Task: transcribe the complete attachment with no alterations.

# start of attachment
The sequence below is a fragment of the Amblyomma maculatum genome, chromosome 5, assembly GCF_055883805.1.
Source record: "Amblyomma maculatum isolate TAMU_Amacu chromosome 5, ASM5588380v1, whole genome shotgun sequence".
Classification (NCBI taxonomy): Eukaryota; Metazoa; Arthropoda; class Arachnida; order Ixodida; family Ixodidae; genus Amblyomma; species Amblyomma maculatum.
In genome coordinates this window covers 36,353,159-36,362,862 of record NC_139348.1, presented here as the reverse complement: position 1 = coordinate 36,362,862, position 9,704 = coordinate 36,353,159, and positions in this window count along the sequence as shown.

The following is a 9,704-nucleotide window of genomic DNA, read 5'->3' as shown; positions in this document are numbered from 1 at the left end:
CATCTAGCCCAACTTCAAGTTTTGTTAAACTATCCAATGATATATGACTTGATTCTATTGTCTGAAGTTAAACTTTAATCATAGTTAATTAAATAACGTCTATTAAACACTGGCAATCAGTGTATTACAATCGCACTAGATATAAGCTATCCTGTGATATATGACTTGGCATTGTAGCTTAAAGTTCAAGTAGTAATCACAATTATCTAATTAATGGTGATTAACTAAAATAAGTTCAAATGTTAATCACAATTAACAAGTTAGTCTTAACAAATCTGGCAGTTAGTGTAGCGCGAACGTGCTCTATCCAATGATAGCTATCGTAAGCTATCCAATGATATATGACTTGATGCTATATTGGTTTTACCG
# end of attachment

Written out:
The sequence below is a fragment of the Amblyomma maculatum genome, chromosome 5, assembly GCF_055883805.1.
Source record: "Amblyomma maculatum isolate TAMU_Amacu chromosome 5, ASM5588380v1, whole genome shotgun sequence".
Classification (NCBI taxonomy): Eukaryota; Metazoa; Arthropoda; class Arachnida; order Ixodida; family Ixodidae; genus Amblyomma; species Amblyomma maculatum.
In genome coordinates this window covers 36,353,159-36,362,862 of record NC_139348.1, presented here as the reverse complement: position 1 = coordinate 36,362,862, position 9,704 = coordinate 36,353,159, and positions in this window count along the sequence as shown.

The following is a 9,704-nucleotide window of genomic DNA, read 5'->3' as shown; positions in this document are numbered from 1 at the left end:
CATCTAGCCCAACTTCAAGTTTTGTTAAACTATCCAATGATATATGACTTGATTCTATTGTCTGAAGTTAAACTTTAATCATAGTTAATTAAATAACGTCTATTAAACACTGGCAATCAGTGTATTACAATCGCACTAGATATAAGCTATCCTGTGATATATGACTTGGCATTGTAGCTTAAAGTTCAAGTAGTAATCACAATTATCTAATTAATGGTGATTAACTAAAATAAGTTCAAATGTTAATCACAATTAACAAGTTAGTCTTAACAAATCTGGCAGTTAGTGTAGCGCGAACGTGCTCTATCCAATGATAGCTATCGTAAGCTATCCAATGATATATGACTTGATGCTATATTGGTTTTACCG